16The Long expedition came to this region over practically the same route that the traveler on the Denver & Rio Grande Western has followed south from Denver. Maj. Long camped at the mouth of Monument Creek (Colorado Springs) to allow Dr. James an opportunity to climb the mountain called by Pike the "Grand Peak." On July 13, 1820, Dr. James and two companions started for the mountain. After dining at the "boiling spring" (Soda Spring at Manitou) they began the ascent of the mountain, taking with them only a single blanket. They camped on their way up, probably before they got to the timber line, and spent a very uncomfortable night. After much hard climbing the party reached the summit about 4 o'clock in the afternoon. In their descent they lost their way and were obliged to spend another night on the mountain side without food or blankets. On the morning of July 15 they continued their descent to the boiling spring, where Dr. James entered the following note in his journal:

"A large and much frequented road passes the springs and enters the mountains, running to the north of the peak. It is traveled principally by the bisons; sometimes also by the Indians, who penetrate here to the Columbia."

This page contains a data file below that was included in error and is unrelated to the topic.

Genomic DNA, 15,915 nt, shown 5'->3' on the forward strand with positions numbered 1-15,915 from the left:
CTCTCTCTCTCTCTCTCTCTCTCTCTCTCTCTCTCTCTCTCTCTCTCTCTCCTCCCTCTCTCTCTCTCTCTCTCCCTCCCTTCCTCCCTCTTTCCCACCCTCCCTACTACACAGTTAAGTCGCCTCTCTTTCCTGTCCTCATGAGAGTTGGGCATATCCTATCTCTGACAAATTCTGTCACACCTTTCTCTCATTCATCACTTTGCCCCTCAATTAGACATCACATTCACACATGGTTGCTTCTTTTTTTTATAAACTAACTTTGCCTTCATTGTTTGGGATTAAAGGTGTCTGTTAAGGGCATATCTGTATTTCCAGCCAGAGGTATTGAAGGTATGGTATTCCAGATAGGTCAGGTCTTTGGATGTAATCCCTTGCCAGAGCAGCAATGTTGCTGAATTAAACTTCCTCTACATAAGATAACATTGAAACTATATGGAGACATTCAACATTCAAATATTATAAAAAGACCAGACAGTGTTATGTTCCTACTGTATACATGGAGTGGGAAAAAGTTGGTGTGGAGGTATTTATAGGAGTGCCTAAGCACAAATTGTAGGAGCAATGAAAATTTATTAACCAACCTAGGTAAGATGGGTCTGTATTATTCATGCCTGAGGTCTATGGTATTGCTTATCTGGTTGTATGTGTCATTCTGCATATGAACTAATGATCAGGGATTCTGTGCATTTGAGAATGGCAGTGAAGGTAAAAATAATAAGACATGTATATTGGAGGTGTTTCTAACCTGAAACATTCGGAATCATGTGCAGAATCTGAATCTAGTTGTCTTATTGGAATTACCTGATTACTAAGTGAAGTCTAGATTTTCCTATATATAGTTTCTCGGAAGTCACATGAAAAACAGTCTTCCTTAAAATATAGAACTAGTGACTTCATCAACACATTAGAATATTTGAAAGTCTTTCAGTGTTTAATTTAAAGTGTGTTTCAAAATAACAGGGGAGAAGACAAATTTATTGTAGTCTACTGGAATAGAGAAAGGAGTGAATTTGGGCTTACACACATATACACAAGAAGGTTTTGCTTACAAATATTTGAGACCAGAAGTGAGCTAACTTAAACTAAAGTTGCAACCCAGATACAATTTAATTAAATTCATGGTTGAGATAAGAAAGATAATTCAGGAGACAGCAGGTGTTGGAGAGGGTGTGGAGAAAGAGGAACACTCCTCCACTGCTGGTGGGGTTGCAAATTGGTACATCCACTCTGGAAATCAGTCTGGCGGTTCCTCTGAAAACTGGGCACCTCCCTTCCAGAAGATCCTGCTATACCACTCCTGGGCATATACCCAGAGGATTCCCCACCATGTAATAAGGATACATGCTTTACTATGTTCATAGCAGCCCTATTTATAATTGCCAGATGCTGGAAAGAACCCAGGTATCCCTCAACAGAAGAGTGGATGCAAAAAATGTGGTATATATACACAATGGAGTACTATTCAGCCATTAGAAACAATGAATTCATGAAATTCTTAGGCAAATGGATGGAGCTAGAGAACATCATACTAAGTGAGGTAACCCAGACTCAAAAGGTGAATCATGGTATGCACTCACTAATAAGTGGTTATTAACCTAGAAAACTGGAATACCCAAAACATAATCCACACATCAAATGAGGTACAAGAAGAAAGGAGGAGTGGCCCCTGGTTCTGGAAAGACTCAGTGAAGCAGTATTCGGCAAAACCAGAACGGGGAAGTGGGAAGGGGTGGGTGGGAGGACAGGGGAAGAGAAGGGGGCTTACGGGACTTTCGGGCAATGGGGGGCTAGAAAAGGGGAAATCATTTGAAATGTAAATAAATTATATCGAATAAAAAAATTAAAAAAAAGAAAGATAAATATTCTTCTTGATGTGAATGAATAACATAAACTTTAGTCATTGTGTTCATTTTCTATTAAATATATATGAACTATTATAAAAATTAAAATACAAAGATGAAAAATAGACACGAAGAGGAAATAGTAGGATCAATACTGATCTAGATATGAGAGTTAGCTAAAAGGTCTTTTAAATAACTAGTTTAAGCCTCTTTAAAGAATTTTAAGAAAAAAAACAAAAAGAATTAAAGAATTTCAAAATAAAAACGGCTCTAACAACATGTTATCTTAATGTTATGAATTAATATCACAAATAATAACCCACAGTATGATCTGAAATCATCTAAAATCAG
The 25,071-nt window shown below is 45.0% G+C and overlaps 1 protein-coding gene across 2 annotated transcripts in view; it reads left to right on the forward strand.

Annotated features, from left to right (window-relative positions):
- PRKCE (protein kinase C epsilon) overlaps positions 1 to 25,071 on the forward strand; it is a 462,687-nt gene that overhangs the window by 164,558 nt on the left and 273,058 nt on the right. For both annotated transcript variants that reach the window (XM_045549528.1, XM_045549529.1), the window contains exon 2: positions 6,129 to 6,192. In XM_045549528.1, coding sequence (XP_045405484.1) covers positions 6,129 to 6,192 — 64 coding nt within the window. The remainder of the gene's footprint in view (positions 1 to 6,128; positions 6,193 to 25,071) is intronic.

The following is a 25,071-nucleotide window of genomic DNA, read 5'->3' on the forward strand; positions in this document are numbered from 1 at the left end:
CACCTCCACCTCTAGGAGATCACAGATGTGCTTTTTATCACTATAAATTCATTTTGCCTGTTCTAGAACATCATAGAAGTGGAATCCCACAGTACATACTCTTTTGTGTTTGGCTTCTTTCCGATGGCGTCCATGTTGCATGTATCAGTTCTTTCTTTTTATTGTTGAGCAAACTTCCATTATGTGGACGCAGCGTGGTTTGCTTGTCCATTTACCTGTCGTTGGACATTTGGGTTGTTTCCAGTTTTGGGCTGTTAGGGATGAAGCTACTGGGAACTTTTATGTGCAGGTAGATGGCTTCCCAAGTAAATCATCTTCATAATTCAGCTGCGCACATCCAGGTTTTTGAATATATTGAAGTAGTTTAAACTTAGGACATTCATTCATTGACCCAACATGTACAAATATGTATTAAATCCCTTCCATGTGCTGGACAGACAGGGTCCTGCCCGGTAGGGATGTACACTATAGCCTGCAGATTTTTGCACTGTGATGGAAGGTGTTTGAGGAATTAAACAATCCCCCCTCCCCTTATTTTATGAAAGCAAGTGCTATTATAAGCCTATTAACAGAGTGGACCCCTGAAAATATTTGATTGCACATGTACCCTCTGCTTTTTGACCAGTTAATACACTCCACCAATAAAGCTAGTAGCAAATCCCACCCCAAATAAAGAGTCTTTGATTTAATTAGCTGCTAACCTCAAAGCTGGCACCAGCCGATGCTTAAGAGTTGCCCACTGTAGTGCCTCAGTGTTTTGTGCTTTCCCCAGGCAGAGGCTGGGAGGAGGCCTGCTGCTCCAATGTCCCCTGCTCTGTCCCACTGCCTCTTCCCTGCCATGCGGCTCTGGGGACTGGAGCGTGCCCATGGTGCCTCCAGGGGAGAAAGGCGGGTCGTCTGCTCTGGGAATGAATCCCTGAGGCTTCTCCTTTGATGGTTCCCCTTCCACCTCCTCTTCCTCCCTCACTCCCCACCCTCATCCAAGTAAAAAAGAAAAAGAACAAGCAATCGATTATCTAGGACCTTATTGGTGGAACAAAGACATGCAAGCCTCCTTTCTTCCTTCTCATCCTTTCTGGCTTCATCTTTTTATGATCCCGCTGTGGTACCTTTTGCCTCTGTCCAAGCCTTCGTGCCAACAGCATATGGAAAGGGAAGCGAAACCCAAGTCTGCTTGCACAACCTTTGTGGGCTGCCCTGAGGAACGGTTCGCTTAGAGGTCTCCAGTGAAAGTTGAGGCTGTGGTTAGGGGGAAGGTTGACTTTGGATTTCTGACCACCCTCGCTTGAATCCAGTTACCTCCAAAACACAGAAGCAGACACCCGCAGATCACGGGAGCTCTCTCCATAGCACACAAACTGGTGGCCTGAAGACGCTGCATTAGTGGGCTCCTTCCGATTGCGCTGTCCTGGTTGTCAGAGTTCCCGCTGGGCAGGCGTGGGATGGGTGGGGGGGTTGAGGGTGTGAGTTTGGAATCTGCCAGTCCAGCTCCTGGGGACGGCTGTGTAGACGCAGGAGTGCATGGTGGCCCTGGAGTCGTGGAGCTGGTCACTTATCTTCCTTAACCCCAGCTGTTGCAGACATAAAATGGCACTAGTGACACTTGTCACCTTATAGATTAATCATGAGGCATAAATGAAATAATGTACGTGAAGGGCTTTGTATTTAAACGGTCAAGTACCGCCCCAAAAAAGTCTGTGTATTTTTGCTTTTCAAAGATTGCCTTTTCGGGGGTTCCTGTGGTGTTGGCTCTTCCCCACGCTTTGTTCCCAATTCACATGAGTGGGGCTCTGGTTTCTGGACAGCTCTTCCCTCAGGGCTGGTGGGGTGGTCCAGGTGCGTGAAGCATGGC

Evidently Ute Pass was used as a thoroughfare long before the white man was familiar with the region. The geologic cause of this low pass is stated on page 40.

Pikes Peak stands at an altitude of 14,109 feet, or more than 1-1/2 miles (7,920 feet) above Colorado Springs. Its summit may be reached by the Manitou & Pikes Peak Railway, better known as the Cogwheel Road, or by automobile over the road recently completed from Cascade to the top. The first part of the Cogwheel route through Engelmann Canyon, which is nearly filled with large granite boulders, is very picturesque. The small stream tumbles over the great blocks of rock in continuous cascades, and overhead and around is the deep green of the native forest. Near the upper end of the canyon is the intake of the main that supplies Colorado Springs and Manitou with pure, cold mountain water. The water supply of these towns is derived not only from this particular valley but is gathered by a system of tunnels and canals from a number of rocky basins whose natural outlet is to the west.

After passing through the rough part of Engelmann Canyon the road emerges onto a comparatively level terrace of the mountain side at an elevation of about 9,000 feet. On this terrace the ancient glaciers that came down from the high peak above dumped great quantities of loose fragments of rock in ridges that are called moraines. The ice has disappeared, but the moraines still testify to the existence and the extent of the ice. The most conspicuous moraine to be seen from the Cogwheel Road is that which encircles and holds in place Lake Moraine, on the left. The moraine had formerly been breached by a stream, but it has been artificially restored to its original condition, and it now holds a lake of considerable size.